For about an hour inside the Dolby Theater last month, it seemed like Netflix might have finally pulled it off. All Quiet on the Western Front had beaten Babylon for best score and Elvis for best cinematography and production design, suggesting to me, and the Netflix folks I was sitting near, that a best picture shocker was at least plausible. Alas, despite spending more than $100 million campaigning over the past 7 or 8 years, co-C.E.O. Ted Sarandos still hasn’t taken home that top trophy. And now, the Academy appears likely to do something that would certainly annoy Ted & Co., and might make it costlier to win that coveted prize.
It’s all being kept quiet for now, but the Oscars are poised to enact one of the most significant rules changes in the Academy’s recent history, potentially adding a new theatrical distribution requirement for films to be eligible for best picture. According to a plan that is said to be supported by Academy C.E.O. Bill Kramer, and which must still be approved by the 54-member board of governors at its meeting in late April, films will need to play in theaters in 15 or 20 of the top 50 markets in the U.S. to be eligible. That would surely bring smiles to executive suites at the theater chains and the traditional studios, and frowny-faces to the leadership of Netflix.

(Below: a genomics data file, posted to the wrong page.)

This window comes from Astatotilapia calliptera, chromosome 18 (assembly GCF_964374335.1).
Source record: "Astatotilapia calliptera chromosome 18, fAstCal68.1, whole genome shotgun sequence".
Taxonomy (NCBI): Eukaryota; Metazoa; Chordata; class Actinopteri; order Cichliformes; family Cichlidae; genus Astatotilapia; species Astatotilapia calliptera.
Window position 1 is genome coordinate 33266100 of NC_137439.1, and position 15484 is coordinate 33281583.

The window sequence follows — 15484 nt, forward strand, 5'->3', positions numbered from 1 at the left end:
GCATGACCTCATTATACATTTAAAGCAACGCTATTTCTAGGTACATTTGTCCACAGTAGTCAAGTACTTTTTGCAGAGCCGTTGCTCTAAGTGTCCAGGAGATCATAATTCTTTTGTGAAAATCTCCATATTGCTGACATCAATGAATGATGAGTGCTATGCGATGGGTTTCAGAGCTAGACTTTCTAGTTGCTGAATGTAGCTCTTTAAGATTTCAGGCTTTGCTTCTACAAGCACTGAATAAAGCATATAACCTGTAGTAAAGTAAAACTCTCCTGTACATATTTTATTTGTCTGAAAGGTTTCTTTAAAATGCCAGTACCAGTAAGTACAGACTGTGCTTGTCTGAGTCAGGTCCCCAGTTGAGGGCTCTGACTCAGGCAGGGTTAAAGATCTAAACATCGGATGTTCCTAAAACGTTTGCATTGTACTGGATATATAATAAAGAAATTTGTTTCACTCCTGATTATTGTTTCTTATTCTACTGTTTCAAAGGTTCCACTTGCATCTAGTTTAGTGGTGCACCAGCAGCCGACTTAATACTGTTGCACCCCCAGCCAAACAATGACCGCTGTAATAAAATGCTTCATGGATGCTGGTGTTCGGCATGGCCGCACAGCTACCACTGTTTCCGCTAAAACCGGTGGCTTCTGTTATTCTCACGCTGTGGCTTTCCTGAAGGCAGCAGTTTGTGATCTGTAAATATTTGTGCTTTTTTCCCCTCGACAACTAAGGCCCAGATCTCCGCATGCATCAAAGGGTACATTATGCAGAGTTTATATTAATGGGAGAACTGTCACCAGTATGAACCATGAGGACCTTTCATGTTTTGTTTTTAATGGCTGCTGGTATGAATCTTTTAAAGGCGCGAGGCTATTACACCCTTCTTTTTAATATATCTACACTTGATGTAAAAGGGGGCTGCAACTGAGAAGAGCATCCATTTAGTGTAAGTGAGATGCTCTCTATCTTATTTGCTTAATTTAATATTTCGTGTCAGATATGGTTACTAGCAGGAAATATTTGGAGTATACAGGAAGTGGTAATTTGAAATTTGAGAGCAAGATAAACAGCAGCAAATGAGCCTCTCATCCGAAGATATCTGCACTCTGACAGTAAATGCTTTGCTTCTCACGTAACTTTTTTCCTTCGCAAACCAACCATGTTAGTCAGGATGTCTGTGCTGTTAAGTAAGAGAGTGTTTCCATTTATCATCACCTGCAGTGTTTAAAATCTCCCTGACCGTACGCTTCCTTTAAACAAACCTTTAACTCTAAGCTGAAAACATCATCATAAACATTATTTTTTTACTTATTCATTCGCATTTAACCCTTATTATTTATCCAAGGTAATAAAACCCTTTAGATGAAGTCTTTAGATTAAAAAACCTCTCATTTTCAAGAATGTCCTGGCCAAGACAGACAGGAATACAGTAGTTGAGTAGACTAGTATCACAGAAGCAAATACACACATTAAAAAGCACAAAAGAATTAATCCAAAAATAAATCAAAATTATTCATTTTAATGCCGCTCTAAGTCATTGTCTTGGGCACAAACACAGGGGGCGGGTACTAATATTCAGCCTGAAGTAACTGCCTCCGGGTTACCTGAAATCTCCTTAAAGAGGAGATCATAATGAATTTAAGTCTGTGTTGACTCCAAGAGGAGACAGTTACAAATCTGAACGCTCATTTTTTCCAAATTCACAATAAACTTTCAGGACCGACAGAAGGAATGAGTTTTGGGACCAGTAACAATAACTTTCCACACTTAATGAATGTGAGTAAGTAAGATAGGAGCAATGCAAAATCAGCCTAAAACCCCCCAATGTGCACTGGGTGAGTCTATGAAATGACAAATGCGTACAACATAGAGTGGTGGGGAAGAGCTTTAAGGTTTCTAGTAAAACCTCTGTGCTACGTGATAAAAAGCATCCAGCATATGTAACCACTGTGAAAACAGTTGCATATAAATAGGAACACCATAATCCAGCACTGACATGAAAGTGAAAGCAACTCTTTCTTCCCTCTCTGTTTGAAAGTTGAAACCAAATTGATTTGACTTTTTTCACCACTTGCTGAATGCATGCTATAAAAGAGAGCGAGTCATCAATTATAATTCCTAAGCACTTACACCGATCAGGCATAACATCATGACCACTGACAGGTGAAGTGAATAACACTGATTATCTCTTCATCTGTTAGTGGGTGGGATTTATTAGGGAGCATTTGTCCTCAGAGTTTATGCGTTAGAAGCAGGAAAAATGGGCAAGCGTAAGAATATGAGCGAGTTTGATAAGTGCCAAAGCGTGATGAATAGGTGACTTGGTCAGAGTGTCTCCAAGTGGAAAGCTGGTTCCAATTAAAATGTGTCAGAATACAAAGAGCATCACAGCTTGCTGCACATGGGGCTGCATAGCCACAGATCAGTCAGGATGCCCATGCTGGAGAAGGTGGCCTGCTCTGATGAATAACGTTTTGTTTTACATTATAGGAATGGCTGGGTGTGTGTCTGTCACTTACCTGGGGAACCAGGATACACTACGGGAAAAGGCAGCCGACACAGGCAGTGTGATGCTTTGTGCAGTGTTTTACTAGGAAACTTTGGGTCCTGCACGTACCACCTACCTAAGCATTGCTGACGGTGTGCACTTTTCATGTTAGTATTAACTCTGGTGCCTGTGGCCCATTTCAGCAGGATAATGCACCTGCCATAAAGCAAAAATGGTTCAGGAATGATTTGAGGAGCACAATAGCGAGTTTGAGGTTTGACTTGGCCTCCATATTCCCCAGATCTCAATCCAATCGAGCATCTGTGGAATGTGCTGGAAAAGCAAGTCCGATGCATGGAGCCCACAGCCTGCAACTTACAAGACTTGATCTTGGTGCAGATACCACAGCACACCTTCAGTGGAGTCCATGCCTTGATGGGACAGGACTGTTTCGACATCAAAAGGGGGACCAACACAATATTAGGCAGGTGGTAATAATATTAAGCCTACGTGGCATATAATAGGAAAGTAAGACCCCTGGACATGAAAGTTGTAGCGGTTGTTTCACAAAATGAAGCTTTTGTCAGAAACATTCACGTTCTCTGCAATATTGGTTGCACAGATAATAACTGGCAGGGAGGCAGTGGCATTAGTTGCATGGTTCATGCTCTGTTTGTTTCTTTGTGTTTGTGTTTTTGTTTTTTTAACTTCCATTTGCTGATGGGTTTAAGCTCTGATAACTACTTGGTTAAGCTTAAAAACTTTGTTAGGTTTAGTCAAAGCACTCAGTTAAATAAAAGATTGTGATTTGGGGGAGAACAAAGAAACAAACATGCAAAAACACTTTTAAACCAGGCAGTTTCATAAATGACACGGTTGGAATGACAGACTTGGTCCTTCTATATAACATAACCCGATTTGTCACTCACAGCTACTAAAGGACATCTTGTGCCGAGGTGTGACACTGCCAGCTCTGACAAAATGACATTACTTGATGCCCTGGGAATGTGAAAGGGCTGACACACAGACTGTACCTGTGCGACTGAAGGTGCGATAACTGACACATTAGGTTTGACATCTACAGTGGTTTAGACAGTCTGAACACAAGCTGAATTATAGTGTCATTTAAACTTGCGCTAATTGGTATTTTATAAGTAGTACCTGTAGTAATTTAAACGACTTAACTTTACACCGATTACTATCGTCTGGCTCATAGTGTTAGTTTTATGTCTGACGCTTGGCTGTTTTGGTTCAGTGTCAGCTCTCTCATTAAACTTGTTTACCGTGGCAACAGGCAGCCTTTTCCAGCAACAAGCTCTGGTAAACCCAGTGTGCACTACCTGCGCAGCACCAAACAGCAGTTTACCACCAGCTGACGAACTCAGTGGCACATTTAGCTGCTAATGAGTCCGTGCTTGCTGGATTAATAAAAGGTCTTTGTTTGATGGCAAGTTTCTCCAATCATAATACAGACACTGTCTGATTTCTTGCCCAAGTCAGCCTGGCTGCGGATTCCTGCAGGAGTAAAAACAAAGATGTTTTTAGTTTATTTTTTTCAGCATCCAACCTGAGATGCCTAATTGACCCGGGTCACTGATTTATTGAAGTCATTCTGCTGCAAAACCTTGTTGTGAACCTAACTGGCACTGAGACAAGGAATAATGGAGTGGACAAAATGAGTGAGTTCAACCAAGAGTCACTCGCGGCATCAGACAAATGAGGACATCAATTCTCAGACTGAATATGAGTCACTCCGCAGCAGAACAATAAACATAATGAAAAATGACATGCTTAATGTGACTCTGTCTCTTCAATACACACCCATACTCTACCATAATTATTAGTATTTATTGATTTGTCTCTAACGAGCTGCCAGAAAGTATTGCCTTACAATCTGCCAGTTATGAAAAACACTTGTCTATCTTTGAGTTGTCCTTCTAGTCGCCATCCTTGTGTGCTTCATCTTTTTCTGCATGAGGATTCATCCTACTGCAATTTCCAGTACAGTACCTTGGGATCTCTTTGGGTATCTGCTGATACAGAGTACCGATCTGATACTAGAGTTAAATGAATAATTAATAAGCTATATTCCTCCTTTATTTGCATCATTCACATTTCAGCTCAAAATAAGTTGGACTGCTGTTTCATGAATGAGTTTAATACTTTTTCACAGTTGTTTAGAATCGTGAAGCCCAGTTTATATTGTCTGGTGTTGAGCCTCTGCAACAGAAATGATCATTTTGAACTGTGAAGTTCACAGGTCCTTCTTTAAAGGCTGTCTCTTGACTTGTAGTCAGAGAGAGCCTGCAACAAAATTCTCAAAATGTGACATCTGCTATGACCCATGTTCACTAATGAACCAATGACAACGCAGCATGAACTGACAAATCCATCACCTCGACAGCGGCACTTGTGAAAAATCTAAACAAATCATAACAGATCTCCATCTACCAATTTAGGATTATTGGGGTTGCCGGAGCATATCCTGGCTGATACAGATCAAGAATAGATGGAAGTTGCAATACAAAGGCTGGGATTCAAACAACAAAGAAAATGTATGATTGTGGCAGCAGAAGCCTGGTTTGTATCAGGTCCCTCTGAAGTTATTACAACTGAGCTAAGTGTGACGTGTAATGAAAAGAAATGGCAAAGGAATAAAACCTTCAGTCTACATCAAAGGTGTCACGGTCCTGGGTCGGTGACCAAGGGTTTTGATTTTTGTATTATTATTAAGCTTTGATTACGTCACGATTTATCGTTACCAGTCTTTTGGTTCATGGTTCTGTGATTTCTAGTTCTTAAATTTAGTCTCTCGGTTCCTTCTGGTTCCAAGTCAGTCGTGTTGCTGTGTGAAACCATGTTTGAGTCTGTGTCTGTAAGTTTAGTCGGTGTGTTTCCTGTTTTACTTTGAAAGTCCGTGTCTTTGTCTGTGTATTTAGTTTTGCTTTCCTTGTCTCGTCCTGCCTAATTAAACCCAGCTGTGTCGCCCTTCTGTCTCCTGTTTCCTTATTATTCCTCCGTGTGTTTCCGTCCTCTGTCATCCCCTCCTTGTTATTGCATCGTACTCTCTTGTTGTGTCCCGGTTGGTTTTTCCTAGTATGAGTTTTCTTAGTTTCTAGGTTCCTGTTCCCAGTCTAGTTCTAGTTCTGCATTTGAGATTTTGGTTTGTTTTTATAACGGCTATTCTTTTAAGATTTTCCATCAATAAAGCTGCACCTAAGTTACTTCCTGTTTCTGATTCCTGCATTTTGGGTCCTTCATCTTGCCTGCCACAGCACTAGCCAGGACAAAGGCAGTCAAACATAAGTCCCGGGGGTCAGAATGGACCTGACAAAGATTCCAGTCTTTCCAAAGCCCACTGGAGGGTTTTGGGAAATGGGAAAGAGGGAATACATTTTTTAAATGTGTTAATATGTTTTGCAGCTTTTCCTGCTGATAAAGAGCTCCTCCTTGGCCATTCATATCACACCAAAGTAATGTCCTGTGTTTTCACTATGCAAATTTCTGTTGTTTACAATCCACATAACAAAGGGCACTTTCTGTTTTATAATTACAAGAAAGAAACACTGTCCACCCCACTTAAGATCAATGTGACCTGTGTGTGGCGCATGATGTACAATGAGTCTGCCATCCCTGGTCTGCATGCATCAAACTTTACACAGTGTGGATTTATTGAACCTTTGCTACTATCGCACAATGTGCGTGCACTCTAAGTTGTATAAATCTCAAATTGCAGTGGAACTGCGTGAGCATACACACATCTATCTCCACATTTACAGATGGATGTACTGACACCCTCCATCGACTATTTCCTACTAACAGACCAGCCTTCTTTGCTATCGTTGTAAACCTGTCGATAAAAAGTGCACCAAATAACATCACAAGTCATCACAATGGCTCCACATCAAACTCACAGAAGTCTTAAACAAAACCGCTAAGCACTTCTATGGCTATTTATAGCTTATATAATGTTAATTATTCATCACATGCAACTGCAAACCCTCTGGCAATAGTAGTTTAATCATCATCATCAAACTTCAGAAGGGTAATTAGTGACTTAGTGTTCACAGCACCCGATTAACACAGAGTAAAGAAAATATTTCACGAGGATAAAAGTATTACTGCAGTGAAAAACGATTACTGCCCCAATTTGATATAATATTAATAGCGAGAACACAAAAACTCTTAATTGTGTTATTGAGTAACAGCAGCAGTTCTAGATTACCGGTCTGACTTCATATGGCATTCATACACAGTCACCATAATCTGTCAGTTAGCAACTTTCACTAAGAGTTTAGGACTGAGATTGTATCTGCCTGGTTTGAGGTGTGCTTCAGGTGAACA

The Academy declined to comment, but here’s what’s going on, based on my conversations this week with studio executives and Oscars insiders. For the past few months, and really since Kramer took over for Dawn Hudson last summer, the Academy has been talking with studios, streamers, and small distributors about how to better leverage the Oscars to promote moviegoing. The Academy has always tried to stay out of the business of movies, but it does maintain a requirement—relaxed during the pandemic, but reinstated last year—that films play theatrically for at least a week in one of six markets: L.A., New York, San Francisco, Chicago, Miami, or Atlanta. A streamer can put the film online day-and-date, but it can’t stream it before it appears in a theater.